This civic embarrassment has gone on long enough. Councilmen Williams and Benjamin have been throwing around Dr. King's legacy with shameful abandon. The councilmen have even brought in a civil [rights] leader from Washington, D.C., to pronounce Williams' vandalizing antics as being just in Dr. King's example.
Dr. King was an exemplar of civil disobedience in the tradition of Thoreau and Gandhi. He defied unjust law peacefully and was more than prepared to, and did indeed, suffer criminal prosecution to demonstrate the immorality of immoral, unjust and racist law. And that's the rub: will Williams accept the penalties that come with that mantle?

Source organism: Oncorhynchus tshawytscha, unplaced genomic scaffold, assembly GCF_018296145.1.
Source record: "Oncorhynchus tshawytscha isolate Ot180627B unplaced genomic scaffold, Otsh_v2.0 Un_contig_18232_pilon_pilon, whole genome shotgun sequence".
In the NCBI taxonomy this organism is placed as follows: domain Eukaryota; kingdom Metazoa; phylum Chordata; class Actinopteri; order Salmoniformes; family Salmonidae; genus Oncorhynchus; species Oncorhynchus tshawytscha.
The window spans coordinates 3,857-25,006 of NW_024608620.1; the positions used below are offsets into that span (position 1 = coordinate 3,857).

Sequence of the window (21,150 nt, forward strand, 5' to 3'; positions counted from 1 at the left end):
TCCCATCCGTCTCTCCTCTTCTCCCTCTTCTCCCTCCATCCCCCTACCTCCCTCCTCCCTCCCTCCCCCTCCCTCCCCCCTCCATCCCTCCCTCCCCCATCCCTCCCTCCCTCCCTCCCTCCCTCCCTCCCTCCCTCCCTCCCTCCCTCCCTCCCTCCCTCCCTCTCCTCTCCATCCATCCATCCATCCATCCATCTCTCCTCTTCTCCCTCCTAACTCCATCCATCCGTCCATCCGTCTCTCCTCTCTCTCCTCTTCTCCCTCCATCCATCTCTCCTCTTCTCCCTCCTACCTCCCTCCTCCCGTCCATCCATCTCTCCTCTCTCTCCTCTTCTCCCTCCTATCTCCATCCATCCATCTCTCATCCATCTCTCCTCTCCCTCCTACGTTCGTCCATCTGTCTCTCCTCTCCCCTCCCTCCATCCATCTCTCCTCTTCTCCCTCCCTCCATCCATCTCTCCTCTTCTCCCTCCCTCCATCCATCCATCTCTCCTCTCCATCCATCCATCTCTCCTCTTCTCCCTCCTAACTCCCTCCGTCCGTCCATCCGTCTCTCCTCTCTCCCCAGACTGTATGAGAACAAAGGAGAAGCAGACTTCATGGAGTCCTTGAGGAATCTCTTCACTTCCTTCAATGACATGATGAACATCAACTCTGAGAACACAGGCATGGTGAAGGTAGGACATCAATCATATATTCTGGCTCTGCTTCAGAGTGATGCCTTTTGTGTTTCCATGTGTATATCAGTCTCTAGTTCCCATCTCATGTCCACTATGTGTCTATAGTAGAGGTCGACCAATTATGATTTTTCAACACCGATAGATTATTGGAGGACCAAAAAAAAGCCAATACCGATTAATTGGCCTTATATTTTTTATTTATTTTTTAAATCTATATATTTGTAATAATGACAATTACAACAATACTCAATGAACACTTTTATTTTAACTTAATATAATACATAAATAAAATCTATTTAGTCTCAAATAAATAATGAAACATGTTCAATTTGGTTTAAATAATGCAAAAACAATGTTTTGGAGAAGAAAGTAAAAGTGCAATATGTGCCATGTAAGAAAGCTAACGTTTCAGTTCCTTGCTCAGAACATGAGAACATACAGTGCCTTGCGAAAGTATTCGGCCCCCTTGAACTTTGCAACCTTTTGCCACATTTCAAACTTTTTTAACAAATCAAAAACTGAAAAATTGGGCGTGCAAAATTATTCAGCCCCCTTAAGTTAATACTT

Exactly what anti-vandalism law does Councilman Williams find to be "unjust"? Isn't this about redundantly renaming a road? What public property does the councilman need the right to deface in Dr. King's name?
If this is truly about civil disobedience, however misguided, the councilman should wear those handcuffs with pride when the city finally brings the consequences of his shameful behavior to bear. But somehow I doubt he could live up to the standard of personal integrity Dr. King set.
It should be noted how well-timed and appropriate it is that Williams' behavior is now being justified from voices in Washington, D.C. After all, Councilman Williams demonstrates on a daily basis he is a leader more in the tradition of Marion Barry than Martin Luther King.